Roadkill Poem

By Ceci Webb

The dog’s eyes would not close.

My mother, standing, authoritative 
in the way mothers are in small 
moments of tragedy, 

waited on the phone,
lips pursed with the sourness of bad news.

We did not see his death. Five minutes prior 
I slammed on my brakes and rushed 
into the middle-road for the animal 
lying on his side, blood trailing from his 
teeth and flies already heralding 
decay. Yet I thought 
he must be breathing — I couldn’t begin 

to think of him as a thing,
even if that’s what he was: 
a thing, once alive, now dead, now
obstructing traffic on a South Georgia road. 

Just the week before, I’d nearly 
stopped for an injured raccoon I
momentarily mistook for a cat. 

His body was done for. 
He lay in the same death-blood as the dog. 

On the way home, I saw him
again and again on the road, 
his thrashing tail, his wavering near-corpse. 

But the dog was irrefutably, immutably 
dead. My relief 
that we did not find him likewise 
living and writhing 
hung over my insides, cloak-like.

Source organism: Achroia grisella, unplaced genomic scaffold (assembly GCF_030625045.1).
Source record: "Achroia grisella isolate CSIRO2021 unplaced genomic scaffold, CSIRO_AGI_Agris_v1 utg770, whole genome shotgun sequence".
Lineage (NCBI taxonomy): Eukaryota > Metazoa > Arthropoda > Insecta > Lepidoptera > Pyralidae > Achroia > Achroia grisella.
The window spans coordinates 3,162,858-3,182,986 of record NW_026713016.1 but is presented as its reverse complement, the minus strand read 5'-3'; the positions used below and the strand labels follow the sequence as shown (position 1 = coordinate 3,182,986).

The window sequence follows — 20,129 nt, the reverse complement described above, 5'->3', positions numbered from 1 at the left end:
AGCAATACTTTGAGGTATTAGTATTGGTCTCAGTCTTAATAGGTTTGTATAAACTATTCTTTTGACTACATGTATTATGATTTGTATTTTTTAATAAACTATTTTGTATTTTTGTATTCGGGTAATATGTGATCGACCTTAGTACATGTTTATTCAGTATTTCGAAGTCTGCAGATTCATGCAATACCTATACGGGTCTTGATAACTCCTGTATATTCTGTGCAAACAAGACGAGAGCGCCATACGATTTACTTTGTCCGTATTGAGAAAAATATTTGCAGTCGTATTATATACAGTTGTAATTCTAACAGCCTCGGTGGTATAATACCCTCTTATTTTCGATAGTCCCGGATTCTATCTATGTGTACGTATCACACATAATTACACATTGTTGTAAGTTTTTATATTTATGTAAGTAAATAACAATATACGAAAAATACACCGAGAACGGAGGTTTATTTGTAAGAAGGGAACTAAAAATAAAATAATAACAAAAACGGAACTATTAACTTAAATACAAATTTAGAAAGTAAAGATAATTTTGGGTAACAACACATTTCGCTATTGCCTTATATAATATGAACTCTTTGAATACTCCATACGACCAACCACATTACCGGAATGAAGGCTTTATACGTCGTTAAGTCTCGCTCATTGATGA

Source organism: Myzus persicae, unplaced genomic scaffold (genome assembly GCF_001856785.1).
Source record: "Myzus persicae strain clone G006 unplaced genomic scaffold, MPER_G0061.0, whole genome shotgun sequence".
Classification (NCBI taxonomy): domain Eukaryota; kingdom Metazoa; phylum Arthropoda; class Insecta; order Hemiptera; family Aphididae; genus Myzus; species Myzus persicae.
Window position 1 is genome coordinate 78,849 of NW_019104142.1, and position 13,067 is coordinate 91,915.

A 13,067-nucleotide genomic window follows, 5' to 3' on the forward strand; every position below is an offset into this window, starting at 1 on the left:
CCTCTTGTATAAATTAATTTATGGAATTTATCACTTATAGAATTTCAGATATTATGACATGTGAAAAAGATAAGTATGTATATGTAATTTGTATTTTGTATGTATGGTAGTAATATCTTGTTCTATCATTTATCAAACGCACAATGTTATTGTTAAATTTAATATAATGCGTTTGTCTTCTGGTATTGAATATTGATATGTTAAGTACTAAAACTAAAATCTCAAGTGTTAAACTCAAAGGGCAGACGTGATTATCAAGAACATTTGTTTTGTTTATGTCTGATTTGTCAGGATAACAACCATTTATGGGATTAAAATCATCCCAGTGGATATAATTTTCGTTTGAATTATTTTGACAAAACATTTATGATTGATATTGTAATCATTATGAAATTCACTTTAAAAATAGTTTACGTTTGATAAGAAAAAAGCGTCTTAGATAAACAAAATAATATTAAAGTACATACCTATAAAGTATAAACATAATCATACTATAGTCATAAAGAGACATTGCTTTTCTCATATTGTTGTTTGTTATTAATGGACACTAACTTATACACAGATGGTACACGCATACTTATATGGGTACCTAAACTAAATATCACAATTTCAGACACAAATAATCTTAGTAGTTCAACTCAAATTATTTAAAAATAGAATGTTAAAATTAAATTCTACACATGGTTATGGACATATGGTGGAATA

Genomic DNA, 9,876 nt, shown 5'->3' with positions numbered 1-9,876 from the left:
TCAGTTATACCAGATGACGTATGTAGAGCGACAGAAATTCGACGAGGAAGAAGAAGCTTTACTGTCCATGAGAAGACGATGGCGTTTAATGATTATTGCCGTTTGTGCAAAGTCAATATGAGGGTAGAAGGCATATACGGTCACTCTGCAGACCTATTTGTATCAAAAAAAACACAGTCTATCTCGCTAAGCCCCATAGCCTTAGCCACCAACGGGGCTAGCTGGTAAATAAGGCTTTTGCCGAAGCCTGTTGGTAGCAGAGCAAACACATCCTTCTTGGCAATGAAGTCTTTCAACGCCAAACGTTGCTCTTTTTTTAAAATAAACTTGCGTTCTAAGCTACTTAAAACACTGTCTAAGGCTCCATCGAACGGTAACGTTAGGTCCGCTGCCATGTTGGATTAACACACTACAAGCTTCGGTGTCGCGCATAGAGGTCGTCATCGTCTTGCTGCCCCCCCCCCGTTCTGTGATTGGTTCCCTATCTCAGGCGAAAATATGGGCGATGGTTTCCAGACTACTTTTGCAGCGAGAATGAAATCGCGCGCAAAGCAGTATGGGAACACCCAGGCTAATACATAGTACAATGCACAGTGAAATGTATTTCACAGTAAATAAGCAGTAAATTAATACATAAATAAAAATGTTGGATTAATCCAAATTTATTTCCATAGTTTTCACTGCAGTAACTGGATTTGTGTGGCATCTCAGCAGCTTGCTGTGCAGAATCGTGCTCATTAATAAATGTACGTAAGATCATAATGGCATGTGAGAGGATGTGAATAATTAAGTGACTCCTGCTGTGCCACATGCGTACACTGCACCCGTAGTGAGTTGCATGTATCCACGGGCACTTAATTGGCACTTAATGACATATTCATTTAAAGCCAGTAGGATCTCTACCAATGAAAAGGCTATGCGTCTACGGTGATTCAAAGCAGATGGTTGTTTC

I still couldn’t bring myself to help 
my mother move him. I was too 
terrified to hurt the dead thing. 

She alone 

heard the final gurgle, felt 
the terrible warmth of his freshly lifeless 
corpse as she dragged him to the curb. 

I wondered 
if someone had hit him— it — on purpose. 
People do that sort of thing around here, 
my sister had said.

Later, my father admonished me. 
You can’t pull over for every dead animal, he said
without gentleness. Roadkill is something 
you just have to get over — like 
littering and homeless people. 

It is, he said, just part of it. 

I knew what he was really saying.
Be careful. Be safe.
Don’t expect so much from the world. 

Still, I think about that dog.
The flies, the blood. 


Ceci Webb (they/them) is an emerging poet living in Athens, Georgia. They have been published or have work forthcoming in BRUISER, Poetry South, and Local Honey magazine. Their interests include risking fender-benders to save turtles from oncoming traffic and befriending the neighborhood cats.

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